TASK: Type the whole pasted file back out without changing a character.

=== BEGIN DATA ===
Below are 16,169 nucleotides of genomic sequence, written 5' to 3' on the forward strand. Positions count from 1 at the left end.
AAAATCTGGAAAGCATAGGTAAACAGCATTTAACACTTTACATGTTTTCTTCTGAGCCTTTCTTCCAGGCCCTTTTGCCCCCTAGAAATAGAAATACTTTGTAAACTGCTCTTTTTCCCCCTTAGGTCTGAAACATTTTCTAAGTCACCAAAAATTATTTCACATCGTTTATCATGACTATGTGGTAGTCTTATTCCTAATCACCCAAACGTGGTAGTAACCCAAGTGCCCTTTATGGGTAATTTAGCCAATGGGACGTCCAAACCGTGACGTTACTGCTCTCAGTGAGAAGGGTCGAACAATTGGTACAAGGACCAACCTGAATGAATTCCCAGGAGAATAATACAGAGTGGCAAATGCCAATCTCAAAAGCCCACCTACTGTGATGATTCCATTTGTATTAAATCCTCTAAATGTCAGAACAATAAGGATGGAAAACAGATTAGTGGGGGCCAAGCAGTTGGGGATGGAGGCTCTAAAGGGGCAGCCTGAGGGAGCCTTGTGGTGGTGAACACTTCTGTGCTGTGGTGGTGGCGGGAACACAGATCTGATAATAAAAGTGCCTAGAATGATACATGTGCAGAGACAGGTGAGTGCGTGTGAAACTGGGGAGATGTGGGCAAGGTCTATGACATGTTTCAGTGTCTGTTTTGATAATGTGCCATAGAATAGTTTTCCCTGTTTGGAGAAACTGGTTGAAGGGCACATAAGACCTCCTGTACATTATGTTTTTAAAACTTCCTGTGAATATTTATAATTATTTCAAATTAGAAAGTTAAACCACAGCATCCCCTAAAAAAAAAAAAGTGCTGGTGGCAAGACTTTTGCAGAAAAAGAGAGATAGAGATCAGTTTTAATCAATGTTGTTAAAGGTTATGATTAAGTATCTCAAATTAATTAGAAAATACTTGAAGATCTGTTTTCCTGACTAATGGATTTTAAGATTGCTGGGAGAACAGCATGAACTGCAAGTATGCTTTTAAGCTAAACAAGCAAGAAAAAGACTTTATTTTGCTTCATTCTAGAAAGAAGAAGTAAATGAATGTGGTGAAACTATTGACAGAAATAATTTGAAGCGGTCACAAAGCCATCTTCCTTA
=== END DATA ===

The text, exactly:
Below are 16,169 nucleotides of genomic sequence, written 5' to 3' on the forward strand. Positions count from 1 at the left end.
AAAATCTGGAAAGCATAGGTAAACAGCATTTAACACTTTACATGTTTTCTTCTGAGCCTTTCTTCCAGGCCCTTTTGCCCCCTAGAAATAGAAATACTTTGTAAACTGCTCTTTTTCCCCCTTAGGTCTGAAACATTTTCTAAGTCACCAAAAATTATTTCACATCGTTTATCATGACTATGTGGTAGTCTTATTCCTAATCACCCAAACGTGGTAGTAACCCAAGTGCCCTTTATGGGTAATTTAGCCAATGGGACGTCCAAACCGTGACGTTACTGCTCTCAGTGAGAAGGGTCGAACAATTGGTACAAGGACCAACCTGAATGAATTCCCAGGAGAATAATACAGAGTGGCAAATGCCAATCTCAAAAGCCCACCTACTGTGATGATTCCATTTGTATTAAATCCTCTAAATGTCAGAACAATAAGGATGGAAAACAGATTAGTGGGGGCCAAGCAGTTGGGGATGGAGGCTCTAAAGGGGCAGCCTGAGGGAGCCTTGTGGTGGTGAACACTTCTGTGCTGTGGTGGTGGCGGGAACACAGATCTGATAATAAAAGTGCCTAGAATGATACATGTGCAGAGACAGGTGAGTGCGTGTGAAACTGGGGAGATGTGGGCAAGGTCTATGACATGTTTCAGTGTCTGTTTTGATAATGTGCCATAGAATAGTTTTCCCTGTTTGGAGAAACTGGTTGAAGGGCACATAAGACCTCCTGTACATTATGTTTTTAAAACTTCCTGTGAATATTTATAATTATTTCAAATTAGAAAGTTAAACCACAGCATCCCCTAAAAAAAAAAAAGTGCTGGTGGCAAGACTTTTGCAGAAAAAGAGAGATAGAGATCAGTTTTAATCAATGTTGTTAAAGGTTATGATTAAGTATCTCAAATTAATTAGAAAATACTTGAAGATCTGTTTTCCTGACTAATGGATTTTAAGATTGCTGGGAGAACAGCATGAACTGCAAGTATGCTTTTAAGCTAAACAAGCAAGAAAAAGACTTTATTTTGCTTCATTCTAGAAAGAAGAAGTAAATGAATGTGGTGAAACTATTGACAGAAATAATTTGAAGCGGTCACAAAGCCATCTTCCTTA